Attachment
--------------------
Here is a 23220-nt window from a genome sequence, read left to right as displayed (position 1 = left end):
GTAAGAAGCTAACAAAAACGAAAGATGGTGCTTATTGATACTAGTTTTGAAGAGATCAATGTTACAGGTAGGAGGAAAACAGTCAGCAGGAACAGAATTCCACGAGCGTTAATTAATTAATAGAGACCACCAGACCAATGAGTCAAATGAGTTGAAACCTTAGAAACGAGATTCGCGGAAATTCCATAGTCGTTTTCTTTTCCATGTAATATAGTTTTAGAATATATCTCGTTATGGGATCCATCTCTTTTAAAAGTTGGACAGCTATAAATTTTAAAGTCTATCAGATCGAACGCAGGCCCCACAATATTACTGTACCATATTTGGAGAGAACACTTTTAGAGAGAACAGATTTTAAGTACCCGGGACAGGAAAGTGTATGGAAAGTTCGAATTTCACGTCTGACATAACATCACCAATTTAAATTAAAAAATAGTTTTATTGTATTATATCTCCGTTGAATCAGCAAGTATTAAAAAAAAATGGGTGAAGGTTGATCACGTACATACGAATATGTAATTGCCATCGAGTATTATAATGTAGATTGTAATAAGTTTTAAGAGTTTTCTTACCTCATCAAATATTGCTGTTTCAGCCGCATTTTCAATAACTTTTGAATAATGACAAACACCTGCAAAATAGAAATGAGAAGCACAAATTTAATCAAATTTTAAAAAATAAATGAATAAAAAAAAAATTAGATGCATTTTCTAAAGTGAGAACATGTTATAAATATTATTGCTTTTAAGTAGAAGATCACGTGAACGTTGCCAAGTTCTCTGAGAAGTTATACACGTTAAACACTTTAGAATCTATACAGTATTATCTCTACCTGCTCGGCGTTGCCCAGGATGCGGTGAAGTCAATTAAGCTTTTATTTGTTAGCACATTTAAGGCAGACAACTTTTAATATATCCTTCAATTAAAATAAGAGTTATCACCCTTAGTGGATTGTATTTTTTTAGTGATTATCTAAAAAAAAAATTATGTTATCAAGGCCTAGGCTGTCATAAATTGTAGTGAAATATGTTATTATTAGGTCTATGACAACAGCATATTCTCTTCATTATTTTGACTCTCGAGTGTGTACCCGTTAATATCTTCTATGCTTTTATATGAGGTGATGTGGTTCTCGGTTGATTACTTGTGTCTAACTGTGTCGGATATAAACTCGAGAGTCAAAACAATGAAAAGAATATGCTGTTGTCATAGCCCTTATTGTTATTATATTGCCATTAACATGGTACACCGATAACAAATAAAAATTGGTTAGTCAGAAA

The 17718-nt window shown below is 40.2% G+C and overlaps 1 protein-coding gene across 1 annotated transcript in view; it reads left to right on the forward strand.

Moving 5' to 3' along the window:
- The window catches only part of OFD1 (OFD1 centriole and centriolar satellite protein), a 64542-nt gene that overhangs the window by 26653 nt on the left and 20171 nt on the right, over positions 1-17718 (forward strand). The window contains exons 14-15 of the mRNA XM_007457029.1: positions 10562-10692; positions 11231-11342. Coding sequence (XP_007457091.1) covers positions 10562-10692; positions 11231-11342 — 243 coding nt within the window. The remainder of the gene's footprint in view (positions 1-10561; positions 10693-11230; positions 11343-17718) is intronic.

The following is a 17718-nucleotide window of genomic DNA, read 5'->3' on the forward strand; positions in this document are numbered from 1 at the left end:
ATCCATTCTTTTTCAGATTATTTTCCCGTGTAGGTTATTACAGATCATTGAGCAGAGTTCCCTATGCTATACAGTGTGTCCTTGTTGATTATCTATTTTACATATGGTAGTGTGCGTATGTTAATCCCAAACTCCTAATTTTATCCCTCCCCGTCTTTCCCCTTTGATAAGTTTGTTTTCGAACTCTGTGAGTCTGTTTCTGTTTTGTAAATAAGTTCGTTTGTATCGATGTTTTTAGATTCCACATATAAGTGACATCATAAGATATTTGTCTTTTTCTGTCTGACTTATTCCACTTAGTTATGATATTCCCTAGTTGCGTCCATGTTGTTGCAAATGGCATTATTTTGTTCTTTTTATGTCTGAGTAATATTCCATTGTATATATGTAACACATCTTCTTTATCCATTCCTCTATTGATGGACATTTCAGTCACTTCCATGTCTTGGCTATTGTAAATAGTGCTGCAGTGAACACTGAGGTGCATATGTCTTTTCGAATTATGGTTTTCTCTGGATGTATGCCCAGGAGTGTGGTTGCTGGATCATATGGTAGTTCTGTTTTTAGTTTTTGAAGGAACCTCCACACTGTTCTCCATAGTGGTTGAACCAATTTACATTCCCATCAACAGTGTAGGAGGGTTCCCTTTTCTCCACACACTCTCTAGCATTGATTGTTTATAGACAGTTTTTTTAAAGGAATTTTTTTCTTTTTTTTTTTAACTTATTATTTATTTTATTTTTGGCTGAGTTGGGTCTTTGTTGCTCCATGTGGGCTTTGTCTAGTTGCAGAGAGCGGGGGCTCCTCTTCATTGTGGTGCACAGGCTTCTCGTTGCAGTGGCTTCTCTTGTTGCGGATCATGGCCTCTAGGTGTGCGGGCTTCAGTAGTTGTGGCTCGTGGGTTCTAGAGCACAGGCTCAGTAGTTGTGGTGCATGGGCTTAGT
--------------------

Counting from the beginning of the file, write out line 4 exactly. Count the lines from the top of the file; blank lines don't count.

Moving 5' to 3' along the window: